Senator DOWNEY. What I am asking you, is it your opinion under the national-defense law, that if the Government thought it should have the right to mold public opinion, that it should have the right to seize any newspapers and radio? I can't agree with that.
Senator LEE. I want to correct the inference which the Senator from California threw at me.
In the first place, I have done this about three times on the record. Twice on the floor of the Senate. A rereading of my statement will show that I said, "It might be necessary to take a radio or a newspaper," as the Senator from California has just said, not all the radios, as he has said, and furthermore that a rereading of the record will show I did not say "in order to propagandize the people,” but I did say, "in order to answer the propaganda of other nations or as a counterpropaganda it might be necessary for the Government, in case we were in war, to take a radio or a newspaper in order to offset that propaganda."
Those are the words from the Congressional Record, and I stand by my guns.
Senator DOWNEY. Mr. Chairman, I have no desire to misquote any Senator and that is really not important in any event. What is important: That this particular bill would give the Government of the United States in any emergency or in any war, the power to seize summarily all or any part of our newspapers, magazines, and radios, if, in the opinion of our Chief Executive, he thought that was in the interests of national defense.
Now, regardless of whether any Senator here would or would nou believe that that might or might not be advisable, at least that power is very clearly in this bill.
Senator LODGE. Mr. Chairman. a.
Senator LODGE. May I make an inquiry? I want to say, in the first place, that I think Mr. Patterson has shown a very fair and almost a model attitude in connection with this committee on this bill, because he tried to meet the objections that have been raised, and make new drafts, and come back to meet objections, and I certainly appreciate it a lot.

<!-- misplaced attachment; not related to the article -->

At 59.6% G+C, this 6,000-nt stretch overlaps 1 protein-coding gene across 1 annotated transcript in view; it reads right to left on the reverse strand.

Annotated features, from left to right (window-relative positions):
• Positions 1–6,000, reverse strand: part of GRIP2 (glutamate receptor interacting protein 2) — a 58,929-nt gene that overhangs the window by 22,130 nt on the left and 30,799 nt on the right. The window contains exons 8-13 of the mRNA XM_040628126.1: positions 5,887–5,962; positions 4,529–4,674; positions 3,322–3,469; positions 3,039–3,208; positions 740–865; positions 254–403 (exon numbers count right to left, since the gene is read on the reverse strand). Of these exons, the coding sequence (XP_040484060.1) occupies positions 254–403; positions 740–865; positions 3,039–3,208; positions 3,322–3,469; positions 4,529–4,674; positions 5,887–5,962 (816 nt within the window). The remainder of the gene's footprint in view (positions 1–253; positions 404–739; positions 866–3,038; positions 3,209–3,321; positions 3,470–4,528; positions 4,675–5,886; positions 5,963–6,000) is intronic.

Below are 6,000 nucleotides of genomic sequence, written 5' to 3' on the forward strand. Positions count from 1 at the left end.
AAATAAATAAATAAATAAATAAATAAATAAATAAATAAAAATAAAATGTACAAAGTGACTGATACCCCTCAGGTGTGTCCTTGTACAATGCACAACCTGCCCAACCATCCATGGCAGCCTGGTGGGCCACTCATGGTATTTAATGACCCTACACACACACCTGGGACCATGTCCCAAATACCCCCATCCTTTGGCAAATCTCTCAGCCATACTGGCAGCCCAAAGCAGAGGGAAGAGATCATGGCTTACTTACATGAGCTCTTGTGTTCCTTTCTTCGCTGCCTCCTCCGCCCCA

I have never seen any member of the executive branch who sought to cooperate as well as he has. · I would like to find out I don't know whether Judge Patterson is the one to answer me or whether Mr. Coy is, and I haven't been able to get an answer to it yet, why the definition of "property” was narrowed in the second draft and is now expanded in the third draft.
Has anything happened to account for that change?
Mr. Coy. Senator Lodge, I was just speaking to Senator Bridges about that very thing. The difficulty, in being specific about the items that you may want to requisition, is your lack of vision about what may be the needs, or where the shortages may be, and in the last war you had 17 or 18 different statutes, each attempting to be specific about what it was you wanted at the particular time you passed the statute.
Even those statutes, all 17 of them, didn't cover all the things that were needed, and as the Secretary indicated, they had to take stuff that wasn't covered by statute and did take stuff that wasn't covered by statute. That is the reason for the general language relating to the needs of defense.
I think it might be possible to further limit it to meet Senator Downey's objection here, if it were deemed pertinent to do so, by relating the needs of defense to the production of the equipment for the services.
Senator LODGE. I can see why you want to have it general, but here in the second draft we had a fairly concrete definition of it and why the change, that is what I want to know.
Mr. Coy. I think the change is related to the fact that those limitations there might be so limiting as to not permit you to requisition materials you might need. I can't give you instances where shortages will occur in a year from now, for example.
Senator LODGE. And you wouldn't want to be willing to get legislation at that time?
Mr. Coy. I think, if there might be a reason for doing it, that is the way they did it in the last war. But you would be faced with the problem of amending the law each time you wanted it, or had to have it, on the basis of the situation then existing.
One of the difficulties, Senator, in this defense program, it seems to me, has been one of not being able to foresee the shortages that were occurring, ahead of time.
Senator LODGE. Now, in the second draft we used the language, "for the purpose of equipping the armed forces of the United States." Now we use the phrase, “For the defense of the United States." What is the matter with using the language "for the purpose of equipping the armed forces of the United States”? Mr. Coy. I don't think there is any.
Senator HILL. The only reason I could think of, why you might not want to use that language, would you expect, in any way to invoke the powers under this bill, in connection with your 11 weeks' program.
That is part of our policy declared by Congress, written into law. It is as much a part of our defense, in many ways, in the minds of at least some of us, as the equipment and preparation of our own Army and our own Navy.
Mr. Coy. I think Senator Lodge will agree with that. He is thinking in terms of production and equipment needed by the Army.